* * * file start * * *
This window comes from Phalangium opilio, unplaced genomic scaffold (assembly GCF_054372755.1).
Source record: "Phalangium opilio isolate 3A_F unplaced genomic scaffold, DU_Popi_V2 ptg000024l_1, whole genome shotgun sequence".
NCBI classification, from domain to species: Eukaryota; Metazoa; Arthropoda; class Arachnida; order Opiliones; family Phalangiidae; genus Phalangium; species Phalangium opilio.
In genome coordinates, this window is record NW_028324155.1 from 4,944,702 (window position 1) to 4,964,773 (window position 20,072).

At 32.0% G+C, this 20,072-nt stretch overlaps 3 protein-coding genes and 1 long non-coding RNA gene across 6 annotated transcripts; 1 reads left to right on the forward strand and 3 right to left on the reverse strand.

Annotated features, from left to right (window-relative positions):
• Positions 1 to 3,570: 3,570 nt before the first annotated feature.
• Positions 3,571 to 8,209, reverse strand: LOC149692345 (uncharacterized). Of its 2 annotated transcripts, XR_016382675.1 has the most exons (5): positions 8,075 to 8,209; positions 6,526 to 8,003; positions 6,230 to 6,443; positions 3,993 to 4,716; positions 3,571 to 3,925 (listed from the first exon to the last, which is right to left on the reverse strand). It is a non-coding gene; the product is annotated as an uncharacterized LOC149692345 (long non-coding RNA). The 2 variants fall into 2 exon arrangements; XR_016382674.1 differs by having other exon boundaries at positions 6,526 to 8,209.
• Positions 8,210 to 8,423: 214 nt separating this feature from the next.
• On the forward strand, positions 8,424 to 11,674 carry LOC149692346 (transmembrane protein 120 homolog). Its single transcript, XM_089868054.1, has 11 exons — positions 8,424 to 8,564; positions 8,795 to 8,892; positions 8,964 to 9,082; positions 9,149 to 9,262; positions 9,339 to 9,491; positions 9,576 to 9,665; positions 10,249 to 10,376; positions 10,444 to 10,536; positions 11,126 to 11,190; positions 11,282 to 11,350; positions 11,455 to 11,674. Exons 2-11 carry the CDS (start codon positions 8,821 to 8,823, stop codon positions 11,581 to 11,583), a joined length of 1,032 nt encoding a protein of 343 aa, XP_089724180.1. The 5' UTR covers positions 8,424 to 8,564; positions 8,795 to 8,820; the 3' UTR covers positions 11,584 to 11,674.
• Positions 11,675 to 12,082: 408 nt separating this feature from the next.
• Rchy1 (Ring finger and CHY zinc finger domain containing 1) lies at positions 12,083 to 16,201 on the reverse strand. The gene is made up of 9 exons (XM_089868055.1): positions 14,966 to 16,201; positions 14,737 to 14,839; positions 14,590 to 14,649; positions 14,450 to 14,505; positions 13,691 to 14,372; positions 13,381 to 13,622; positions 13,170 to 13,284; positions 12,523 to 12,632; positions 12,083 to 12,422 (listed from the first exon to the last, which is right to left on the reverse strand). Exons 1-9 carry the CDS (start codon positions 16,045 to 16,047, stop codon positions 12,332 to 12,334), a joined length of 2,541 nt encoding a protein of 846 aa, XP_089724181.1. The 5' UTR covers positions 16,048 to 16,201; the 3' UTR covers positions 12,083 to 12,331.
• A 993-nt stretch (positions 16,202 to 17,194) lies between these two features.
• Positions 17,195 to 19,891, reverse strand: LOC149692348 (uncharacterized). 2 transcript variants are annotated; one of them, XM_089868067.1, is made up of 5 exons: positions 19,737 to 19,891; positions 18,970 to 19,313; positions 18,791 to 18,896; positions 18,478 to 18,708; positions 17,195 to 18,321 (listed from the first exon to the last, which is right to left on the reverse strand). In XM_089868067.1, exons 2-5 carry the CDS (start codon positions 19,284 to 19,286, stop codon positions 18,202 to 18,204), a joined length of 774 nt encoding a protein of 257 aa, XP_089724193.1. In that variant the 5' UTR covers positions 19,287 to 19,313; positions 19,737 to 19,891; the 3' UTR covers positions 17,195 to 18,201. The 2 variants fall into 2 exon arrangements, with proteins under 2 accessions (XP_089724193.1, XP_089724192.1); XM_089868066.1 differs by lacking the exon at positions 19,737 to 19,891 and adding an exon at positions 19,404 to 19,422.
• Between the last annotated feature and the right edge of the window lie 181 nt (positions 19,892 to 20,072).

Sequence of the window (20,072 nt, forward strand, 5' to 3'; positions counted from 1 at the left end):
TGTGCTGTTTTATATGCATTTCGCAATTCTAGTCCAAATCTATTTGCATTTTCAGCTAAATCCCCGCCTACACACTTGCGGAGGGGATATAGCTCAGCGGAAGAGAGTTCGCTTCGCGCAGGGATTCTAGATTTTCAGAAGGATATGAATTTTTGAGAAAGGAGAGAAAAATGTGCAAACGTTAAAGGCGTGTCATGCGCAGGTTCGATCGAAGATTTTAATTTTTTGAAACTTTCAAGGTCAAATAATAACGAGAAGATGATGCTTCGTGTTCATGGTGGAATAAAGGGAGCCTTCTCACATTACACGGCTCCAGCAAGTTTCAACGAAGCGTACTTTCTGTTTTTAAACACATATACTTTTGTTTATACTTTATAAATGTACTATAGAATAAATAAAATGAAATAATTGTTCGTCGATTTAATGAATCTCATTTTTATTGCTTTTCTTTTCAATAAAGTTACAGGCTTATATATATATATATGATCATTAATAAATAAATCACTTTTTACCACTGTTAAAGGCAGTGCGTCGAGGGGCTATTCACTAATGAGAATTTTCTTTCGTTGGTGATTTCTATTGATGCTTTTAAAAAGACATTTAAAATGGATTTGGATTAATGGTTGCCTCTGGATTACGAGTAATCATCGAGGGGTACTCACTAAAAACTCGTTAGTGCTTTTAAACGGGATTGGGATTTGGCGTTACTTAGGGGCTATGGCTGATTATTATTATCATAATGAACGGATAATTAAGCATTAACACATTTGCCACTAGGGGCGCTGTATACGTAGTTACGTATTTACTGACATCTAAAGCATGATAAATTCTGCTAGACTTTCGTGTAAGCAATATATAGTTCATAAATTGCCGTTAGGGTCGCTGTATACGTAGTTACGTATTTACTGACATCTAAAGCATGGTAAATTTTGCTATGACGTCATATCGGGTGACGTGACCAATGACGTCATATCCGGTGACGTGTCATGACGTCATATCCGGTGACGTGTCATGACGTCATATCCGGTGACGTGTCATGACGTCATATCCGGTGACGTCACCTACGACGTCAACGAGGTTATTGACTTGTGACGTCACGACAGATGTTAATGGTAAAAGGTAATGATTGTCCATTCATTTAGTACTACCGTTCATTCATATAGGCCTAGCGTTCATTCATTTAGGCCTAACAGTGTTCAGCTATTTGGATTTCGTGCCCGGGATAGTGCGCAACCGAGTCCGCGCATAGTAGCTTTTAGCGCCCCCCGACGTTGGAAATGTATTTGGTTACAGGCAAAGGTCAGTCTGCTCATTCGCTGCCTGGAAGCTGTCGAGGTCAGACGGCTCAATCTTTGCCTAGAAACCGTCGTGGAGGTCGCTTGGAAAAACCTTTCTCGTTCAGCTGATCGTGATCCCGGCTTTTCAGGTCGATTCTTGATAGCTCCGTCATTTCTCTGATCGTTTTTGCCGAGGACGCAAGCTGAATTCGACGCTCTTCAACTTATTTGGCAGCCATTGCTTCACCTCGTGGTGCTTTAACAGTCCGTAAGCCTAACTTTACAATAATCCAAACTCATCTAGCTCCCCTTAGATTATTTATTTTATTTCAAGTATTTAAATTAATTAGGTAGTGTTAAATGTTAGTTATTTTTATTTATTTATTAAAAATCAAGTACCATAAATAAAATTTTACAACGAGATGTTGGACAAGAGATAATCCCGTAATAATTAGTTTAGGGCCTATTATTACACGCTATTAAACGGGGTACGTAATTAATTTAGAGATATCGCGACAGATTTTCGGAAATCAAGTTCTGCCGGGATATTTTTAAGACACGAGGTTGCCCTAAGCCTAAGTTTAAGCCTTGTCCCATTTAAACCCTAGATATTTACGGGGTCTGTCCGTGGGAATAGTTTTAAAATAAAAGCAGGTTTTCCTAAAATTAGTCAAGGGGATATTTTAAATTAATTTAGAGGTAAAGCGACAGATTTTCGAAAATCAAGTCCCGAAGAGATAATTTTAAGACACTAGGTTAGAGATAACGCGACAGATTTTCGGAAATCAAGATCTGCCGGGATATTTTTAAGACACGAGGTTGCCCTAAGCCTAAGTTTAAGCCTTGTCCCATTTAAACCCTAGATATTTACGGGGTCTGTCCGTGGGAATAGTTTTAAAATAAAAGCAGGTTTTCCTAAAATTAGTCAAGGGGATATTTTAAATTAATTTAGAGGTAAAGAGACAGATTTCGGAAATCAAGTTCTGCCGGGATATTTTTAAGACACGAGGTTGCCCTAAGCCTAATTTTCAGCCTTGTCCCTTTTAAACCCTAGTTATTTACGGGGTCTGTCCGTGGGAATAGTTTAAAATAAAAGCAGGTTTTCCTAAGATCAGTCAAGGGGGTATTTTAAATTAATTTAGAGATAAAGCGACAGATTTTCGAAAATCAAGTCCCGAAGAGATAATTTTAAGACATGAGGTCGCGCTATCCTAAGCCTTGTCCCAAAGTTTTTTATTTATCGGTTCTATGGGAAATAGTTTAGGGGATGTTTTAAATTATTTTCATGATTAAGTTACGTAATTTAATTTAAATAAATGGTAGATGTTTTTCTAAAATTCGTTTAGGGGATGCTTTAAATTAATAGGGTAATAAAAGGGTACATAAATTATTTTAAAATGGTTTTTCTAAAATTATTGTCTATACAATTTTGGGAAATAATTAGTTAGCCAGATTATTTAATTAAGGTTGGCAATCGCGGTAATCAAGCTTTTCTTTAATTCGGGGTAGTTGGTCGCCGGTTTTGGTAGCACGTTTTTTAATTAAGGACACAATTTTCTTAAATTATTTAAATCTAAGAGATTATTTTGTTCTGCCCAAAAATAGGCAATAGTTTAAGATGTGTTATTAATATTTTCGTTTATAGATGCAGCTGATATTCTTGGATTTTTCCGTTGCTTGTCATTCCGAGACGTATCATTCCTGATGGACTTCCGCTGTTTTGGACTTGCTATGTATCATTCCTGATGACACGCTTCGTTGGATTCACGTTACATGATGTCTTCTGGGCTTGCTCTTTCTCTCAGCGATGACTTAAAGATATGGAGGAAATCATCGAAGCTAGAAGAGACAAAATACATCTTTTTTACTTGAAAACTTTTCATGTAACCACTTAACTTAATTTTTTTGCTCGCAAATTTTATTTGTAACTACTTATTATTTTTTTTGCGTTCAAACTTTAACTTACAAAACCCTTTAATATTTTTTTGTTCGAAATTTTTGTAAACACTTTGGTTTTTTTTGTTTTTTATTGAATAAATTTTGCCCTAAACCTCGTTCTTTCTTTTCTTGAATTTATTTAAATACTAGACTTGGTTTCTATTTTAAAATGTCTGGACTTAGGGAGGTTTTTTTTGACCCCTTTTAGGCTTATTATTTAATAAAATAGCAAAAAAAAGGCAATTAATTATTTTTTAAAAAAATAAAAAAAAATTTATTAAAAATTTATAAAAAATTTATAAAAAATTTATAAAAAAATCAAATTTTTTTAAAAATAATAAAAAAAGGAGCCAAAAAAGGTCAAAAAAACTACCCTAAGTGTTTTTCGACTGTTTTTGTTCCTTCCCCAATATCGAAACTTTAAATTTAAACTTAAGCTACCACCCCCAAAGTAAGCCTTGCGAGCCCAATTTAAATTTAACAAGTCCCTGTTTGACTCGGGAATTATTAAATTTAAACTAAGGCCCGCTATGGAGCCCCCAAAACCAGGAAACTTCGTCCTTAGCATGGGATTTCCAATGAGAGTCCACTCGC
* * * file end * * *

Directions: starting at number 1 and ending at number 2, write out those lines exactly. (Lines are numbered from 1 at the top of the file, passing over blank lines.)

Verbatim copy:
This window comes from Phalangium opilio, unplaced genomic scaffold (assembly GCF_054372755.1).
Source record: "Phalangium opilio isolate 3A_F unplaced genomic scaffold, DU_Popi_V2 ptg000024l_1, whole genome shotgun sequence".